The UN nuclear watchdog has criticised Iran for effectively barring several of its most experienced inspectors from monitoring the country’s program.
International Atomic Energy Agency (IAEA) chief Rafael Grossi on Saturday condemned Iran’s “disproportionate and unprecedented” move to bar multiple inspectors assigned to the country, hindering its oversight of Tehran’s atomic activities.
Iran’s move is a response to a call led by the United States, Britain, France and Germany at the IAEA’s Board of Governors this week for Tehran to cooperate immediately with the agency on issues including explaining uranium traces found at undeclared sites.
Grossi made clear, however, that he believed Iran had overreacted.
“I strongly condemn this disproportionate and unprecedented unilateral measure which affects the normal planning and conduct of agency verification activities in Iran and openly contradicts the cooperation that should exist between the agency and Iran,” he said in a statement.
The strongly worded statement came amid longstanding tensions between Iran and the agency, which is tasked with monitoring a nuclear program that Western nations have long suspected is aimed at eventually developing a nuclear weapon. Iran insists the program is peaceful.
Iran’s move, known as “de-designation” of inspectors, is allowed; member states can generally veto inspectors assigned to visit their nuclear facilities under the nuclear Non-Proliferation Treaty (NPT) and each country’s safeguards agreement with the agency governing inspections.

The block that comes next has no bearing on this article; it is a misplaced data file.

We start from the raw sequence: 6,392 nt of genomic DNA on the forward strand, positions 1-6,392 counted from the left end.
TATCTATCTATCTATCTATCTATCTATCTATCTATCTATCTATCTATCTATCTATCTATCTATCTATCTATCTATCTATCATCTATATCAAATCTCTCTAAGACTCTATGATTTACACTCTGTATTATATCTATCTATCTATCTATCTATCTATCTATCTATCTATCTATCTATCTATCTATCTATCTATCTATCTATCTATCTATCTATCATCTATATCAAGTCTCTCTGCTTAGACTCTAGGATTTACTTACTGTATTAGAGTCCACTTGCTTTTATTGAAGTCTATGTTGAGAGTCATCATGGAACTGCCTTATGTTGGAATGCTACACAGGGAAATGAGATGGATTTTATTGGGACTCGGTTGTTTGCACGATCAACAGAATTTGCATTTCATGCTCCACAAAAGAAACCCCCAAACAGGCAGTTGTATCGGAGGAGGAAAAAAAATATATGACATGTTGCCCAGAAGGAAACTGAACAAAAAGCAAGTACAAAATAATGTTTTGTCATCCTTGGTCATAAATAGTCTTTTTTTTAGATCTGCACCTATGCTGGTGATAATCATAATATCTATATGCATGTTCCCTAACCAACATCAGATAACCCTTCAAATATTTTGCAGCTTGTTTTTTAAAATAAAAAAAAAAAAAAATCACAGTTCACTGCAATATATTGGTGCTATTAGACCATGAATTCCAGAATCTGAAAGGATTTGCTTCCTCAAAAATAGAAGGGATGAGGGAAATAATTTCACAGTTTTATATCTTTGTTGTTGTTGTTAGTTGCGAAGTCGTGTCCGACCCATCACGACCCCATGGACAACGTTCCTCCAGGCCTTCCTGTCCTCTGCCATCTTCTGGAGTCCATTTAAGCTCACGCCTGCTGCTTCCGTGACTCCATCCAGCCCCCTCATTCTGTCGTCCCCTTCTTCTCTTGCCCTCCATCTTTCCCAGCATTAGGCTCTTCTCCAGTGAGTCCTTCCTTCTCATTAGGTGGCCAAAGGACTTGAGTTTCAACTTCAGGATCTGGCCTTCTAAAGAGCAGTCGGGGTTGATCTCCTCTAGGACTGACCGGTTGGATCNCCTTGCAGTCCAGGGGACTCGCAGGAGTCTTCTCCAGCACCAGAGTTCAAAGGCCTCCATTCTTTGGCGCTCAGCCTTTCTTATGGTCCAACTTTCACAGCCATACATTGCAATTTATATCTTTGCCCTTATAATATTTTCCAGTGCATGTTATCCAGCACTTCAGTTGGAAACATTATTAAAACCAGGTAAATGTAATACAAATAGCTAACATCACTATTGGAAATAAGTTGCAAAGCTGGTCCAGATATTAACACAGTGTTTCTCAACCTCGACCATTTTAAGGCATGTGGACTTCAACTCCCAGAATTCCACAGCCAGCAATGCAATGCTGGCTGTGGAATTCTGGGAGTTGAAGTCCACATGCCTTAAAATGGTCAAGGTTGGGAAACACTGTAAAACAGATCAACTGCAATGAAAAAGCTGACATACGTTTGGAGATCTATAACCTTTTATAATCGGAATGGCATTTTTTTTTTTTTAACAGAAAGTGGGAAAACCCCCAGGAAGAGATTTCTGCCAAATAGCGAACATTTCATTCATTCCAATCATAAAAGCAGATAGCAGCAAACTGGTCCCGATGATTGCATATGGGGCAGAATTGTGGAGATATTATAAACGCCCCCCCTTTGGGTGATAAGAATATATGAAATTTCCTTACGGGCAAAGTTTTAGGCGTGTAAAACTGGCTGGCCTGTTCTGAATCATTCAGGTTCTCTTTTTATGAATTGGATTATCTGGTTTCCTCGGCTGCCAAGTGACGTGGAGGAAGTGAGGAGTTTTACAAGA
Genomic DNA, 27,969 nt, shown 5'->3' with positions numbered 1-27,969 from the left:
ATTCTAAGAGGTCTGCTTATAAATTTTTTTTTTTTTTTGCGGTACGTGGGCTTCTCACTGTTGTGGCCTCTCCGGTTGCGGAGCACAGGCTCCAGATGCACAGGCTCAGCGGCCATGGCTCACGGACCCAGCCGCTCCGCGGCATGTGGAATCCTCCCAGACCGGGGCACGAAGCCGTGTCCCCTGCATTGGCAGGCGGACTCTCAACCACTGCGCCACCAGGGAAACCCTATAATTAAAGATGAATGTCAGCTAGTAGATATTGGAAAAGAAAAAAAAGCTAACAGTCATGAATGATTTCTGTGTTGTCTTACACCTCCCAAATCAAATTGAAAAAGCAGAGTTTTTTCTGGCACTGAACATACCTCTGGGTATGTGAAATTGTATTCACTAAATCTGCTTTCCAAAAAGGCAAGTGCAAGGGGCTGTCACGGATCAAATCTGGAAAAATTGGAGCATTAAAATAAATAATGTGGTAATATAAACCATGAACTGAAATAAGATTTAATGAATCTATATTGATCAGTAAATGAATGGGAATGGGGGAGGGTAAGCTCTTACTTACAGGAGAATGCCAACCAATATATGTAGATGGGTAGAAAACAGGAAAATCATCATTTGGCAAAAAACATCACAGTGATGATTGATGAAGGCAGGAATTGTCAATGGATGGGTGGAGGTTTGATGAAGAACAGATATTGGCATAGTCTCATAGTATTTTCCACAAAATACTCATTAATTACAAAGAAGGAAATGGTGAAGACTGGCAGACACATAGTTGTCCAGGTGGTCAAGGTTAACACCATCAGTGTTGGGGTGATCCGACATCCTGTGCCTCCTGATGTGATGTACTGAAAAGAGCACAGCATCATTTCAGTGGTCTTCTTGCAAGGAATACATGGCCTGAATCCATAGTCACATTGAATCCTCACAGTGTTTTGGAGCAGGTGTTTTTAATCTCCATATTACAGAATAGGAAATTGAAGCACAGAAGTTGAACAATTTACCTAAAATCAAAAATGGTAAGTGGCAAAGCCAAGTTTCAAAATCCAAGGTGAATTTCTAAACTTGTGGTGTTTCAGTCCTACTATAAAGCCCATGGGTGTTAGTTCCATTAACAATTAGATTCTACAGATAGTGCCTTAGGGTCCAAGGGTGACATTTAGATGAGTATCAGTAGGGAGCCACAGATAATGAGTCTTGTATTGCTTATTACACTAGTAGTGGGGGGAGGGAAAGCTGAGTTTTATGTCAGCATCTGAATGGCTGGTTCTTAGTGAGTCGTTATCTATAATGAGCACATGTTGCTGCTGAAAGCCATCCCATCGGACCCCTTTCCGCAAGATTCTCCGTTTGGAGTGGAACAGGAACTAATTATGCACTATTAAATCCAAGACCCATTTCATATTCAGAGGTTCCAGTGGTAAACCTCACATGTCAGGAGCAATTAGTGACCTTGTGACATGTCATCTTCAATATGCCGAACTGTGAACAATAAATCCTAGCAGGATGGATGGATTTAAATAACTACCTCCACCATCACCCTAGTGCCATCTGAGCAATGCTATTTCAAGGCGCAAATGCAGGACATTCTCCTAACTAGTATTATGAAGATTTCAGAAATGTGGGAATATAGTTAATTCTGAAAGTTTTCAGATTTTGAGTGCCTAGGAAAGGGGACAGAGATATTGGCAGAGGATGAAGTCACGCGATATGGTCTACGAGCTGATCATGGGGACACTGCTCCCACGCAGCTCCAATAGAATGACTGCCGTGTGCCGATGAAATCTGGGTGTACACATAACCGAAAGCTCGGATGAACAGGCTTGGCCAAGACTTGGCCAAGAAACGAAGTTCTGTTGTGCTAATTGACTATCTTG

But the IAEA said Tehran’s decision went beyond normal practice. It said Iran had told it that it would bar “several” inspectors, without giving a number.
“These inspectors are among the most experienced agency experts with unique knowledge in enrichment technology,” the agency said. “With today’s decision, Iran has effectively removed about one third of the core group of the agency’s most experienced inspectors designated for Iran.”
Iran’s foreign ministry linked the move to what it said was an attempt by the US and three European countries to misuse the body “for their own political purposes”. He appeared to be referring to Britain, France and Germany, which said on Thursday they would maintain sanctions on Iran related to its nuclear and ballistic missile programs.
“Iran had previously warned about the consequences of such political abuses, including the attempt to politicise the atmosphere of the agency,” foreign ministry spokesperson Nasser Kanaani said.
“Of course, Iran will continue its positive cooperation within the framework of the agreements that have been made, and emphasise the necessity of the agency’s neutrality,” he added.
A Vienna-based diplomat said Iran had de-designated all the French and German members of the IAEA inspection team. There were already no US or British members.
The Vienna-based IAEA reported earlier this month that Iran had slowed the pace at which it is enriching uranium to nearly weapons-grade levels. That was seen as a sign that Tehran was trying to ease tensions after years of strain between it and the US.
Iran and the US are negotiating a prisoner swap and the release of billions of dollars in Iranian assets frozen in South Korea.
World powers struck a deal with Tehran in 2015 under which it agreed to limit enrichment of uranium to levels necessary for nuclear power in exchange for the lifting of economic sanctions.
Then-President Donald Trump unilaterally pulled the US out of the accord in 2018, restoring crippling sanctions. Iran began breaking the terms a year later. Formal talks in Vienna to try to restart the deal collapsed in August 2022.